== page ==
Meeting homeschooling New Englanders at the MassHOPE convention last weekend was a blessing to Ray and me. Between the two of us, Ray and I met homeschoolers from every New England state: Connecticut, Maine, Massachusetts, New Hampshire, Rhode Island, and Vermont. I was impressed by the self-sacrifice of those who serve in leadership roles with MassHOPE and in other states.
I was particularly blessed by meeting some of you blog readers. Thank you very much for stopping by and chatting with me. Your faith and your commitment to your children encouraged me and I loved your stories.
I have to confess that I was apprehensive about this convention. I was afraid that when I opened by Southern mouth, I would sound like a country bumpkin to these New Englanders; but they were so welcoming and gracious that I felt quite at home and can’t wait to come back.
Enjoying history as we do, Ray and I took advantage of the opportunity of being in the Boston area to do some sightseeing. We arrived in Boston last Wednesday night and left the train station on foot to find our hotel two blocks away. We pulled and tugged our compact, but heavy, luggage along the sidewalk, and with only one trip back inside the station for one more attempt to find good directions, we made it. We got up early to pick up our rental car in the parking garage around the corner and off we went into the infamous Boston traffic to find the Massachusetts State House.
Finding it turned out to be easier than finding a parking space. As we inched along on that quest, we drove past Boston Common, which is the expanse of green behind this fence.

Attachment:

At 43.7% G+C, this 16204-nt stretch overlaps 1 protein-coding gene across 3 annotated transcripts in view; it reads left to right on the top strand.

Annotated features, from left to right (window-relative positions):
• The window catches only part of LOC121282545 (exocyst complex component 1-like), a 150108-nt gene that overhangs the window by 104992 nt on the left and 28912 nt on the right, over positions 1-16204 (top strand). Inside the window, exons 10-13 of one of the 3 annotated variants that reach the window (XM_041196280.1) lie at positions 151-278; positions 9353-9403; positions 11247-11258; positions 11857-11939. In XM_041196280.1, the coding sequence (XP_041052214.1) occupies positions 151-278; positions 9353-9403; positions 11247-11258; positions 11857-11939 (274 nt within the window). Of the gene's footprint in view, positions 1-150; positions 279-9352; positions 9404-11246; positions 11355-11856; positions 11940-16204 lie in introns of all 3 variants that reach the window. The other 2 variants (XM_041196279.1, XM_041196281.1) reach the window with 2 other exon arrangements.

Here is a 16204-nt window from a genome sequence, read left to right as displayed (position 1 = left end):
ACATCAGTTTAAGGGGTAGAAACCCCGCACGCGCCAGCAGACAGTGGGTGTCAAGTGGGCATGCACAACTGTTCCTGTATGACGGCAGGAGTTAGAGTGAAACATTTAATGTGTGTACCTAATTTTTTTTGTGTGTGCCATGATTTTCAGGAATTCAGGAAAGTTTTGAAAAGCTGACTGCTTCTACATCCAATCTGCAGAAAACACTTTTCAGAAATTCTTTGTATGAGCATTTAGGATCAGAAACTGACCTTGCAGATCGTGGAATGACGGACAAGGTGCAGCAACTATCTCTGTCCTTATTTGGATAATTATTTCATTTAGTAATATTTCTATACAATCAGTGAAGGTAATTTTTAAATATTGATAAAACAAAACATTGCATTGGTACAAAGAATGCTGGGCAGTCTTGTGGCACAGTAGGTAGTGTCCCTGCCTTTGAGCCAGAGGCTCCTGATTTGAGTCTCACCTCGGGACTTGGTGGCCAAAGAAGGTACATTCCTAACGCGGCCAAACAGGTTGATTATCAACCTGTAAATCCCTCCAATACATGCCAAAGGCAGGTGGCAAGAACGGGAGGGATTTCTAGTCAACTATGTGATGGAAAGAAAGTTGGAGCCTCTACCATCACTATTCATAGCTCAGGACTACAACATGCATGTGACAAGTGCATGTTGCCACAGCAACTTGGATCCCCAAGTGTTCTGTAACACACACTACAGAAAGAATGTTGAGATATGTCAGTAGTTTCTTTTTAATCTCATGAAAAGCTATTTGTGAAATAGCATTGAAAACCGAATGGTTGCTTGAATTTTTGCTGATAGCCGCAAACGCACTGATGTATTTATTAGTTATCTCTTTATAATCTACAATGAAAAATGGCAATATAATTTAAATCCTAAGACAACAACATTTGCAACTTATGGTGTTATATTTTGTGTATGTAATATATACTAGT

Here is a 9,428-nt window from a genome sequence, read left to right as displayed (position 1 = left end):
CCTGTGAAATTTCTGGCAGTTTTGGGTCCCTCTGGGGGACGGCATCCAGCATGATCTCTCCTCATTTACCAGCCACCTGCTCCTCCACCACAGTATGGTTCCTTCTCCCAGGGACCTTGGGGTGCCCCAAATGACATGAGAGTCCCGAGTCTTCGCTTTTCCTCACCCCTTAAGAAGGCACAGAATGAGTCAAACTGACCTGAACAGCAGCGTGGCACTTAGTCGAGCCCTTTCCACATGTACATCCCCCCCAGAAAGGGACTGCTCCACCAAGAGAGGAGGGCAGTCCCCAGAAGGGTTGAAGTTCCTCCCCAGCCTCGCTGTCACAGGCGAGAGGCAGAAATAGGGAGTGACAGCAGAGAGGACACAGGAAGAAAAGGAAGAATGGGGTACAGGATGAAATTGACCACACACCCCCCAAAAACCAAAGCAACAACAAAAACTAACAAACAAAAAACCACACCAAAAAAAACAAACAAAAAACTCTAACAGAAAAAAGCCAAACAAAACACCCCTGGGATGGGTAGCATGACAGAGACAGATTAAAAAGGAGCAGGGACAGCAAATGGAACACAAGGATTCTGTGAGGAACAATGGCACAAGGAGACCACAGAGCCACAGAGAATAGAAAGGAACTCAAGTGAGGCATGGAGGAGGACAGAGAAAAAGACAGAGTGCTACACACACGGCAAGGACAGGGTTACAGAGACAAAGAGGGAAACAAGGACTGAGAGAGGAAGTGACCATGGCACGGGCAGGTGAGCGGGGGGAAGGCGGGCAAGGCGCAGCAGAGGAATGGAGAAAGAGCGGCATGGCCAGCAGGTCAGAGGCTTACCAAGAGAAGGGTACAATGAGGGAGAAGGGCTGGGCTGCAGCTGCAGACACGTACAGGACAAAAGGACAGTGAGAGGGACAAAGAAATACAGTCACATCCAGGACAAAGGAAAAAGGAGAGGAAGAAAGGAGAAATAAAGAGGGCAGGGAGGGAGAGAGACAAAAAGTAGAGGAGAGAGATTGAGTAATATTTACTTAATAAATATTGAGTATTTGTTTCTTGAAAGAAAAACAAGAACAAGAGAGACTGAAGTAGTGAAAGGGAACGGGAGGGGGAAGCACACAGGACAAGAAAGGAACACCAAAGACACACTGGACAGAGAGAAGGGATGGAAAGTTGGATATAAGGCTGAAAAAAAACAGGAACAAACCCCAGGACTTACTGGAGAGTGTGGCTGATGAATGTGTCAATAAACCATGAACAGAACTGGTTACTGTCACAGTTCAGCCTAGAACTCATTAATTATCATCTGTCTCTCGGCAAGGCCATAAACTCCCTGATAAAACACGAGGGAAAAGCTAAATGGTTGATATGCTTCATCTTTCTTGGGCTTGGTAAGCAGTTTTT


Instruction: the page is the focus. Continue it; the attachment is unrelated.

A monument beside the Commons caught my eye. This is a close-up of its inscription:
It begins with quotes from the early colonists John Winthrop, a Puritan, and William Bradford, a Pilgrim Separatist. Puritans wanted to purify the Church of England while Separatists wanted to separate from it. Both came to America in the pursuit of religious freedom.
Here are their words in their original spellings and punctuation (or lack thereof) as they appear in the inscription:
FOR WEE MUST CONSIDER THAT WEE SHALL BE AS A CITTY VPON A HILL THE EIES OF ALL PEOPLE ARE VPON US SOE THAT IF WEE SHALL DEALE FALSELY WITH OUR GOD IN THIS WORKE WEE HAVE UNDERTAKEN WEE SHALL BE MADE A STORY AND A BY-WORD THROUGH THE WORLD — JOHN WINTHROP ON BOARD THE ARABELLA 1630
THUS OUT OF SMALLE BEGININGS GREATER THINGS HAUE BEEN PRODUCED BY HIS HAND THAT MADE ALL THINGS OF NOTHING . . . AND AS ONE SMALLE CANDLE MAY LIGHT A THOUSAND SO THE LIGHT HERE KINDLED HATH SHONE TO MANY YEA IN SOME SORTE TO OUR WHOLE NATION — WILLIAM BRADFORD AT CHARLES-TOWNE 1630
Following these quotes are these words:
IN GRATITUDE TO GOD FOR THE BLESSINGS ENJOYED UNDER A FREE GOVERNMENT THE CITY OF BOSTON HAS ERECTED THIS MEMORIAL ON THE THREE HUNDREDTH ANNIVERSARY OF ITS FOUNDING — SEPTEMBER 17, 1630 –1930
JAMES MICHAEL CURLEY MAJOR
CHARLES ALLERTON COOLIDGE ARCHITECT
JOHN FRANCIS PARAMINO SCULPTOR
My experience at MassHOPE assured me that homeschooling parents in New England are rearing children to be cities set on a hill. Every time I go to a homeschool convention, I feel hope for a world in darkness. You are doing very important work every day. You are building cities to be set on a hill; you are lighting lights for the world. I pray that God will prosper you in that work and that your family and mine will continually be those cities set on a hill throughout every generation. As Jesus told us:
You are the light of the world.
A city set on a hill cannot be hidden;
nor does anyone light a lamp and put it under a basket,
but on the lampstand,
and it gives light to all who are in the house.
Let your light shine before men in such a way
that they may see your good works,
and glorify your Father who is in heaven.